- If enhanced, it has the potential of boosting food security and contributing to sustainable development.
- However, agriculture as a learning subject remains optional and relegated below other subjects in schools.
Agriculture remains the backbone of Kenya’s economy.
The sector accounted for more than 20 percent of Kenya’s Gross Domestic Product (GDP) between 2011 and 2021.
If enhanced, it has the potential of boosting food security and contributing to sustainable development.
However, agriculture as a learning subject remains optional and relegated below other subjects in schools.
This is despite Kenya’s Vision 2030 listing the sector as a key contributor to her GDP.
This is coupled with little or rather inadequate investment toward harnessing this potential.
Successive governments since Kenya's independence continue to give lip service to the agricultural sector through inadequate budgetary allocations.
For instance, the sector received a paltry 60 billion shillings of Kenya's annual income in the 2021/2022 budget, and another Sh46.8 billion shillings in the 2022/2023 budget.
The allocations which were at least three times less than what was allocated to the Ministry of Education gave a wide berth to training needs.
These gaps have partly contributed to the under-utilization of arable land for agricultural productivity.
While our arable land is estimated to be around 23 per cent, the Vision 2030 master plan documents that at least a million hectares of that land remain uncultivated.
This has aggravated food insecurity and made hunger inevitable over the years.
These challenges can only be addressed through agricultural consciousness among Kenyans regarding the food production processes.
With the timelines for achieving both Vision 2030 and the Sustainable Development Goals target indicators only seven years away, it is important that policymakers in the agriculture and education sector classify agriculture as a core learning subject at all basic education levels.
This is a critical step in ensuring a healthy and food-secure population, thereby escalating efforts towards achieving a world that is free of hunger by the year 2030 in line with SDG 2.
It will also encourage learners to consider agriculture an important career path, not just a plan B when all others fail.
In the end, a healthy and food-secure nation will significantly affect all the remaining 16 SDGs positively, considering that they are interconnected in a way.
The step is also important to increase value in agriculture through the promotion of household and private sector agricultural growth; increased production of crops and livestock; and improved access to markets for smallholder farmers through better marketing strategies.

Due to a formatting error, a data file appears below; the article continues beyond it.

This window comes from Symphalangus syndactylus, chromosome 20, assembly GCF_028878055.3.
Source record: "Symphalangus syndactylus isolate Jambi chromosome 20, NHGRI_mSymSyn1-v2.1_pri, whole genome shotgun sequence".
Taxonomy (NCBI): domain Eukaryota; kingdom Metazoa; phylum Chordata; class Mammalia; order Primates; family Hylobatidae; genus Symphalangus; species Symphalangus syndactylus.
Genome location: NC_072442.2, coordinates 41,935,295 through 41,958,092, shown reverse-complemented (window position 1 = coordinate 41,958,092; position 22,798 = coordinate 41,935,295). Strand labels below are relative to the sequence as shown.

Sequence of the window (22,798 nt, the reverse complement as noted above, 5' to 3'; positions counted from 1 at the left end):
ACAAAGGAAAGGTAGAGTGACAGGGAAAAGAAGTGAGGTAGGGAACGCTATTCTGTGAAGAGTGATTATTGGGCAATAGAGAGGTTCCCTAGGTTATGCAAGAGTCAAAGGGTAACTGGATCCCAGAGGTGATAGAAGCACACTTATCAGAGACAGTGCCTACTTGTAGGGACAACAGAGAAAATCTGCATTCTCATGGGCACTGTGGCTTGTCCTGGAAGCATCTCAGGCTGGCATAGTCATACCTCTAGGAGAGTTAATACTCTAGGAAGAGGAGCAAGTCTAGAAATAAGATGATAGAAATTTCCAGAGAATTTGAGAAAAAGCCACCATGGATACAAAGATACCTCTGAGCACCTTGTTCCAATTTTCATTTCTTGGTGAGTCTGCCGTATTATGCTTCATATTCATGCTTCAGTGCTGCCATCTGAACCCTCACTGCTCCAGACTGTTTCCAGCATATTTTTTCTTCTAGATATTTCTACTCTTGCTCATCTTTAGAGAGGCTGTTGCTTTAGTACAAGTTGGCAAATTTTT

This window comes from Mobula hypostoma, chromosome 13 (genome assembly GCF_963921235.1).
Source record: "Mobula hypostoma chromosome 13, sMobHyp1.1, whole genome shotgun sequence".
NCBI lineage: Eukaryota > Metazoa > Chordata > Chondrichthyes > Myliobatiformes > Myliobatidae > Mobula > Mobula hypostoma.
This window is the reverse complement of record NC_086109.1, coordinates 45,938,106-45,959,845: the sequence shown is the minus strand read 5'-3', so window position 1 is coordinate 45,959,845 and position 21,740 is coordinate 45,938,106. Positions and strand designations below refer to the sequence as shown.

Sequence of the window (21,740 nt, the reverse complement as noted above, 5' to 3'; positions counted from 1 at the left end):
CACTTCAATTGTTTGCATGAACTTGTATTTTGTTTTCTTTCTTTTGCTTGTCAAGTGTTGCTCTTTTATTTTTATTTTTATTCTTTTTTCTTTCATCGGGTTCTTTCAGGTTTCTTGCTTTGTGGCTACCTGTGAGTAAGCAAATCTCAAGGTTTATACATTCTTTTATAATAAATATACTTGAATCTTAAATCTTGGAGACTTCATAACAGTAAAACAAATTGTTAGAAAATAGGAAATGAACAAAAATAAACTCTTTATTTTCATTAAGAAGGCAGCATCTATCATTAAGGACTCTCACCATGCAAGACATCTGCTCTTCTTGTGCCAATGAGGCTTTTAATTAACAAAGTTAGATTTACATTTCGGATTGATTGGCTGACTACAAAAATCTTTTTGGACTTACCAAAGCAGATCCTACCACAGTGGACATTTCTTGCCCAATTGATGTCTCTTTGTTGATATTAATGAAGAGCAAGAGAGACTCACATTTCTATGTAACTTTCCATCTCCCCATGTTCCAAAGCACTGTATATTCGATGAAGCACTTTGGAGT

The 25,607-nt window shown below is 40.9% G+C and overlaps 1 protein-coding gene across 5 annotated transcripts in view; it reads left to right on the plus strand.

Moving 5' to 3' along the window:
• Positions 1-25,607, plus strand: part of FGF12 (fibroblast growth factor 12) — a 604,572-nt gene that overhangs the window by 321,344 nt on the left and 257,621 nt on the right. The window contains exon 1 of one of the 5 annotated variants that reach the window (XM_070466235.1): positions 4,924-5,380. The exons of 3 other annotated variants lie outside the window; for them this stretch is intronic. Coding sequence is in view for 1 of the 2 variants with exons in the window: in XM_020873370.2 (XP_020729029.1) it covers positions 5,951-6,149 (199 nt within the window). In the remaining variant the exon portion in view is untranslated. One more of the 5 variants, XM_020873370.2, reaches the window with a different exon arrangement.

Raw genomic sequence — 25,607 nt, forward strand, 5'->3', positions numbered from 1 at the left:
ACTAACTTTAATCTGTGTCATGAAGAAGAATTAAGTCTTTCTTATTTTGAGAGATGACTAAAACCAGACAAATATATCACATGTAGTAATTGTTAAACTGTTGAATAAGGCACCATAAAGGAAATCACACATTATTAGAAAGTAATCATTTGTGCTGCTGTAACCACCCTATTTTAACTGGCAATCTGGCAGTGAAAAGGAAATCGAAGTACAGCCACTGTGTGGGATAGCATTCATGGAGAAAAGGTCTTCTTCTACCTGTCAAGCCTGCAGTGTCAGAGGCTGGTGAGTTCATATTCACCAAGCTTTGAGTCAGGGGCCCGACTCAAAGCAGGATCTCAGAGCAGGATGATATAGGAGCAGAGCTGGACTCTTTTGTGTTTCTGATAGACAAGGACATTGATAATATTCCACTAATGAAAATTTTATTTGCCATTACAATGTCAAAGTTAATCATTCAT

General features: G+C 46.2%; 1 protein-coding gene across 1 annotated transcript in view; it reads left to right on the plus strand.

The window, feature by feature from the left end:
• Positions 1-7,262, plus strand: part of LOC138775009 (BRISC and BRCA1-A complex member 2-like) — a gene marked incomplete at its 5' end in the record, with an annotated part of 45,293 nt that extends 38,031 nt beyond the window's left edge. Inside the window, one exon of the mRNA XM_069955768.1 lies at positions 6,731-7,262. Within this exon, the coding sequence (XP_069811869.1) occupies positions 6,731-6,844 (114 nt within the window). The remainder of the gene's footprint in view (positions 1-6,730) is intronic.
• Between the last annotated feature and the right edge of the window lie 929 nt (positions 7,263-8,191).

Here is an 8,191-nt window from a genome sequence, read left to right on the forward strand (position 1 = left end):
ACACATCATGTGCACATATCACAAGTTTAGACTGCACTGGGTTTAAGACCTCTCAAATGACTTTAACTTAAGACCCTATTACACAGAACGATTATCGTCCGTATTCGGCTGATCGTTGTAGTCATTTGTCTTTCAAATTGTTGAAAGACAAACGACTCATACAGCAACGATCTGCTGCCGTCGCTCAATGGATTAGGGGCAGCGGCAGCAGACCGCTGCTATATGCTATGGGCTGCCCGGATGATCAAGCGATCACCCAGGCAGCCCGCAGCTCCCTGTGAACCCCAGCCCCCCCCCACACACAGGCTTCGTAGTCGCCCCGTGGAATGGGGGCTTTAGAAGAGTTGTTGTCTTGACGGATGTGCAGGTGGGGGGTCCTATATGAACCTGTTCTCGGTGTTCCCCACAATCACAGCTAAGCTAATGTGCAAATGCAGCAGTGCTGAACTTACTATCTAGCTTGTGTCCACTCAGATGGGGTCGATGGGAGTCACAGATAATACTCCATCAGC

To achieve these Vision 2030 targets, policymakers and agriculture experts should ride on the ongoing implementation of the Competency-Based Curriculum (CBC) in schools, to jointly make relevant adjustments to the subject, and enable it to contribute meaningfully toward a healthy, hunger-free and food-secure nation.
It is also important that the policymakers deliberately incorporate topics relating to business and economic opportunities in the agriculture sector, which are crucial for improved household incomes.
Improved incomes for small-scale food producers across the country, including women, indigenous people and household farmers are critical in mitigating instances of sexual exploitation, gender-based violence, and intimate partner violence.
Policymakers must also seize the opportunity brought by the implementation of the CBC to re-establish the 4-K clubs in schools.
Schools especially in Kenya’s rural areas harvest parcels of land.
The strengthened 4-K clubs will promote better utilization of this critical resource.
On the other hand, schools with limited spaces could focus on horticulture to boost internal food security while selling the surplus to the locals.
This will not only make running schools sustainable but also relieve parents of the burden of contributing finances for school feeding programmes.
In the long run, a pool of agricultural specialists will emerge as agricultural economists, extension officers and passionate practitioners, thereby enabling local producers to compete with the best in other parts of the world.
The agricultural extension officers will be instrumental in enhancing access to agricultural information among farmers at the community level, especially among smallholder farmers in the villages.
They will also be critical in the collection of scientific data on farming practices and identify gaps that will help improve farm yields.
Besides transforming food production processes and improving post-harvest handling, increased agricultural yields will also facilitate regular access to safe, nutritious and adequate food supplies for all vulnerable populations.
It is also a precursor for better health outcomes in families.
Most importantly is that agricultural consciousness will impart to learners the knowledge of resilient agricultural practices thereby strengthening their capacity for adaptation to climate change, extreme weather patterns, drought, flooding and other natural disasters that contribute to food insecurity.
Clearly, the benefits of making the subject mandatory outweigh the costs that would be incurred in implementing it.
We can all contribute to healthy living and stay free from hunger if, in our own little ways, we partake in the food production processes.